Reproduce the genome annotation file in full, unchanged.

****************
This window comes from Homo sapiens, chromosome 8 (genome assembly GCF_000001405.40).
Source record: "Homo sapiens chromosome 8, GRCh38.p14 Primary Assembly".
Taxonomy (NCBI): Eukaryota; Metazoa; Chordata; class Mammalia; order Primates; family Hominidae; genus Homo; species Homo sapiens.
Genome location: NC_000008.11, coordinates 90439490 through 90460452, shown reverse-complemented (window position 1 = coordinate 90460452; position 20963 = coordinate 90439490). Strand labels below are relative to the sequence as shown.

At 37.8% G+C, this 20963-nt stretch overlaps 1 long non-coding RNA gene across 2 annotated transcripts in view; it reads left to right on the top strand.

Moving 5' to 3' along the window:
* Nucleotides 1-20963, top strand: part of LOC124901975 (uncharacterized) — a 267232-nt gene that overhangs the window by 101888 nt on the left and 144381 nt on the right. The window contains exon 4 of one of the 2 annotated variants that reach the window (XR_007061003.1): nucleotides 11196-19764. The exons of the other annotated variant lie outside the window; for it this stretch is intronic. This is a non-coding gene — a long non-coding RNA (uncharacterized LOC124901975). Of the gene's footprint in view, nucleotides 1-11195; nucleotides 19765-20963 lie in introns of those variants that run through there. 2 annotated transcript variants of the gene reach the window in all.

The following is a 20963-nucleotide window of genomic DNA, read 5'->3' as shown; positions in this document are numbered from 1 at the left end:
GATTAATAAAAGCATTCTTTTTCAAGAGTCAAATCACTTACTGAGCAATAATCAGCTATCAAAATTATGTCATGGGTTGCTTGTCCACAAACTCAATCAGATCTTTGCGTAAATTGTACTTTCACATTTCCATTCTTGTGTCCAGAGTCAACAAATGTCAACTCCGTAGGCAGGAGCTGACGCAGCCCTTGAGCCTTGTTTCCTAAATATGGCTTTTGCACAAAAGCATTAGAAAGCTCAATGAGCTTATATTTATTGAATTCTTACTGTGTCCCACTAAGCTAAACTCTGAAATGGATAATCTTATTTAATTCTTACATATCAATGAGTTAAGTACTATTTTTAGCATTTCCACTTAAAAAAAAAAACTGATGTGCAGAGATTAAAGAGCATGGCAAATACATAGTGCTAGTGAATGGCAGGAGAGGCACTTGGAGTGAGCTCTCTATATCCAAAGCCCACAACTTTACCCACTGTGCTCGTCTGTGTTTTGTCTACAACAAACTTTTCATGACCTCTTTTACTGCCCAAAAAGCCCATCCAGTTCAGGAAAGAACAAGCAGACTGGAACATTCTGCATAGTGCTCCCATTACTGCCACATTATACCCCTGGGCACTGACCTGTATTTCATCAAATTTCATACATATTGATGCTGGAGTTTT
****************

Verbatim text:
This window comes from Homo sapiens, chromosome 8 (genome assembly GCF_000001405.40).
Source record: "Homo sapiens chromosome 8, GRCh38.p14 Primary Assembly".
Taxonomy (NCBI): Eukaryota; Metazoa; Chordata; class Mammalia; order Primates; family Hominidae; genus Homo; species Homo sapiens.
Genome location: NC_000008.11, coordinates 90439490 through 90460452, shown reverse-complemented (window position 1 = coordinate 90460452; position 20963 = coordinate 90439490). Strand labels below are relative to the sequence as shown.

At 37.8% G+C, this 20963-nt stretch overlaps 1 long non-coding RNA gene across 2 annotated transcripts in view; it reads left to right on the top strand.

Moving 5' to 3' along the window:
* Nucleotides 1-20963, top strand: part of LOC124901975 (uncharacterized) — a 267232-nt gene that overhangs the window by 101888 nt on the left and 144381 nt on the right. The window contains exon 4 of one of the 2 annotated variants that reach the window (XR_007061003.1): nucleotides 11196-19764. The exons of the other annotated variant lie outside the window; for it this stretch is intronic. This is a non-coding gene — a long non-coding RNA (uncharacterized LOC124901975). Of the gene's footprint in view, nucleotides 1-11195; nucleotides 19765-20963 lie in introns of those variants that run through there. 2 annotated transcript variants of the gene reach the window in all.

The following is a 20963-nucleotide window of genomic DNA, read 5'->3' as shown; positions in this document are numbered from 1 at the left end:
GATTAATAAAAGCATTCTTTTTCAAGAGTCAAATCACTTACTGAGCAATAATCAGCTATCAAAATTATGTCATGGGTTGCTTGTCCACAAACTCAATCAGATCTTTGCGTAAATTGTACTTTCACATTTCCATTCTTGTGTCCAGAGTCAACAAATGTCAACTCCGTAGGCAGGAGCTGACGCAGCCCTTGAGCCTTGTTTCCTAAATATGGCTTTTGCACAAAAGCATTAGAAAGCTCAATGAGCTTATATTTATTGAATTCTTACTGTGTCCCACTAAGCTAAACTCTGAAATGGATAATCTTATTTAATTCTTACATATCAATGAGTTAAGTACTATTTTTAGCATTTCCACTTAAAAAAAAAAACTGATGTGCAGAGATTAAAGAGCATGGCAAATACATAGTGCTAGTGAATGGCAGGAGAGGCACTTGGAGTGAGCTCTCTATATCCAAAGCCCACAACTTTACCCACTGTGCTCGTCTGTGTTTTGTCTACAACAAACTTTTCATGACCTCTTTTACTGCCCAAAAAGCCCATCCAGTTCAGGAAAGAACAAGCAGACTGGAACATTCTGCATAGTGCTCCCATTACTGCCACATTATACCCCTGGGCACTGACCTGTATTTCATCAAATTTCATACATATTGATGCTGGAGTTTT